SK: I am working on a psychological thriller called The Goatman Cometh. Our main character suffers an unthinkable violent act when she's seven. Out of this, she forms an addiction to stalking, to living life on a razor's edge. She becomes a successful attorney, but still fights the demon of her addiction. Although she is later able to control the addiction, when forced to face circumstances surrounding a childhood trauma later in life, her demon quite literally comes to life. The premise is a play on the urban legend of the infamous Goat Man and is a theory that one invites the Goat Man into one's life by way of an inability to fight a demon. In other words, the Goat Man is a manifestation of a person's internal demon; and in this story, that is literally so.

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Shannon Kirk is a practicing attorney and a law professor. She attended West Virginia Wesleyan and St. John's Universities, is a graduate of Suffolk Law School, and was a trial lawyer in Chicago prior to moving to Massachusetts. She has been honored three times by the Faulkner Society in the William Faulkner-William Wisdom Creative Writing Competition. She lives in Massachusetts with her husband, a physicist, and their son.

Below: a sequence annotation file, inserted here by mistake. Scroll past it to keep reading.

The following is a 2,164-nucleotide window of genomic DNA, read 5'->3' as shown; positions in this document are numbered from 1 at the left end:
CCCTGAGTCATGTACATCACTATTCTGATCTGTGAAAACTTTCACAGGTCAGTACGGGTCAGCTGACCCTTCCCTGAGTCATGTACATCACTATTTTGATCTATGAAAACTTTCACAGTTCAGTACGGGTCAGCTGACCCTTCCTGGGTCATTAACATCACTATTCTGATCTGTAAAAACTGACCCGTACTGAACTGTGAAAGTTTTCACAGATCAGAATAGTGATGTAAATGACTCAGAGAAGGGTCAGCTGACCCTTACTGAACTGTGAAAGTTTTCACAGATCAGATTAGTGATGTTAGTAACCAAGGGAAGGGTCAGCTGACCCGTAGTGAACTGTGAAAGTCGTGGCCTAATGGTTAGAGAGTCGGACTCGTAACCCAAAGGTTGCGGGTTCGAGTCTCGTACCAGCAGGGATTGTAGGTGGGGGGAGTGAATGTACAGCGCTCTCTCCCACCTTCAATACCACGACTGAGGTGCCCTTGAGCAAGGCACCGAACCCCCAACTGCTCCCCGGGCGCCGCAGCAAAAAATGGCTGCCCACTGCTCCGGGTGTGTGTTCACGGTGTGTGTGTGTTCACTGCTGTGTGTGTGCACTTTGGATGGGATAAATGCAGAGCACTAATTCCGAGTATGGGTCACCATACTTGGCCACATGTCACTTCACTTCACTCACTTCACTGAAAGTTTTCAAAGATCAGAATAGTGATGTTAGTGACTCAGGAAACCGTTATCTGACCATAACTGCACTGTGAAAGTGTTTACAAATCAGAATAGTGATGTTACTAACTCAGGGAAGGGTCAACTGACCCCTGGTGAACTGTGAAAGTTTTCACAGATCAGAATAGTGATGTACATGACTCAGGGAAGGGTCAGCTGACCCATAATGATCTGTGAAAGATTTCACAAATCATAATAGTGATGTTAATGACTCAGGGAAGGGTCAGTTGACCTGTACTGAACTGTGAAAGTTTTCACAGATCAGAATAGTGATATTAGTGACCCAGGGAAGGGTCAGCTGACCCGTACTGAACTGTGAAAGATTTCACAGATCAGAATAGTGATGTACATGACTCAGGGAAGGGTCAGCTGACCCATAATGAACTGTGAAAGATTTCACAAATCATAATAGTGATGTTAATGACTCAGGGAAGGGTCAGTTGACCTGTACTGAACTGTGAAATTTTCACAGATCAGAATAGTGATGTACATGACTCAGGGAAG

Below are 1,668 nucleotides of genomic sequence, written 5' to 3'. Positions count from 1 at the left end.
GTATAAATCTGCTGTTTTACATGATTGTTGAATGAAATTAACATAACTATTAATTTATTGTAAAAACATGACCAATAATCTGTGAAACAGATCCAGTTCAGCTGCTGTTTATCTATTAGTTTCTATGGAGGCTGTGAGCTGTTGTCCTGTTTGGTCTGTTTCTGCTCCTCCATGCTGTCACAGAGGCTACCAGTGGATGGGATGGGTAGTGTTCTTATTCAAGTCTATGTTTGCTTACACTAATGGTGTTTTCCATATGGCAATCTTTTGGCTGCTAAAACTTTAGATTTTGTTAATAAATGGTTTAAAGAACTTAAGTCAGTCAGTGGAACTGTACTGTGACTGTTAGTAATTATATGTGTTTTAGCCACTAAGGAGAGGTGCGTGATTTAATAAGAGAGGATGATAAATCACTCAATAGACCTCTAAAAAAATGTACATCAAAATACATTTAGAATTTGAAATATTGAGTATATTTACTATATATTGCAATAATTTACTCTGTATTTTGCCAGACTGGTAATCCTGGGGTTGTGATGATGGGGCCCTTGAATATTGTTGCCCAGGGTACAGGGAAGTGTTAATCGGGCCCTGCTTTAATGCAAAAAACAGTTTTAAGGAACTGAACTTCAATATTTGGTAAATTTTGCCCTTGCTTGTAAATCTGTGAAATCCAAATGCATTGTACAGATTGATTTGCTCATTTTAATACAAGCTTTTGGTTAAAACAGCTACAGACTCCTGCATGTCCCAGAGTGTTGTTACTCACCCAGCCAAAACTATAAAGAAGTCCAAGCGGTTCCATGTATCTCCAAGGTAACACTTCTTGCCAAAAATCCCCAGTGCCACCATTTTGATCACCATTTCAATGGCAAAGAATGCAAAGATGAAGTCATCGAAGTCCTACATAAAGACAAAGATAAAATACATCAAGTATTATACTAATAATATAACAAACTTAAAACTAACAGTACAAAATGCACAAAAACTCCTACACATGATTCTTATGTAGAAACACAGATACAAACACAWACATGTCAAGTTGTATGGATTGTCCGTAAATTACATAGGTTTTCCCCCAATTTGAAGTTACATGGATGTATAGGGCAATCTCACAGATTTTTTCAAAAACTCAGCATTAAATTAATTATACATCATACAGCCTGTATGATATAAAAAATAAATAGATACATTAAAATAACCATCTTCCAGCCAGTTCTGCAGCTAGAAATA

For more information about the author, please visit her website at and her author page on Goodreads, or find her on Facebook and Twitter.

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Method 15/33 by Shannon Kirk

Method 15/33 by Shannon Kirk

A Suspense Thriller

Publisher: Oceanview Publishing Print/Kindle Format(s) Print/Nook Format(s)iTunes iBook FormatKobo eBook Format

Imagine a helpless, pregnant 16-year-old who's just been yanked from the serenity of her home and shoved into a dirty van. Kidnapped … Alone … Terrified.

Now forget her …

Picture instead a pregnant, 16-year-old, manipulative prodigy. She is shoved into a dirty van and, from the first moment of her kidnapping, feels a calm desire for two things: to save her unborn son and to exact merciless revenge.

She is methodical — calculating — scientific in her plotting. A clinical sociopath? Leaving nothing to chance, secure in her timing and practice, she waits — for the perfect moment to strike.

The agents trying to find a kidnapped girl have their own frustrations and desires. In the twists of intersecting stories, one is left to ponder. Who is the victim? Who is the aggressor?

Method 15/33 by Shannon Kirk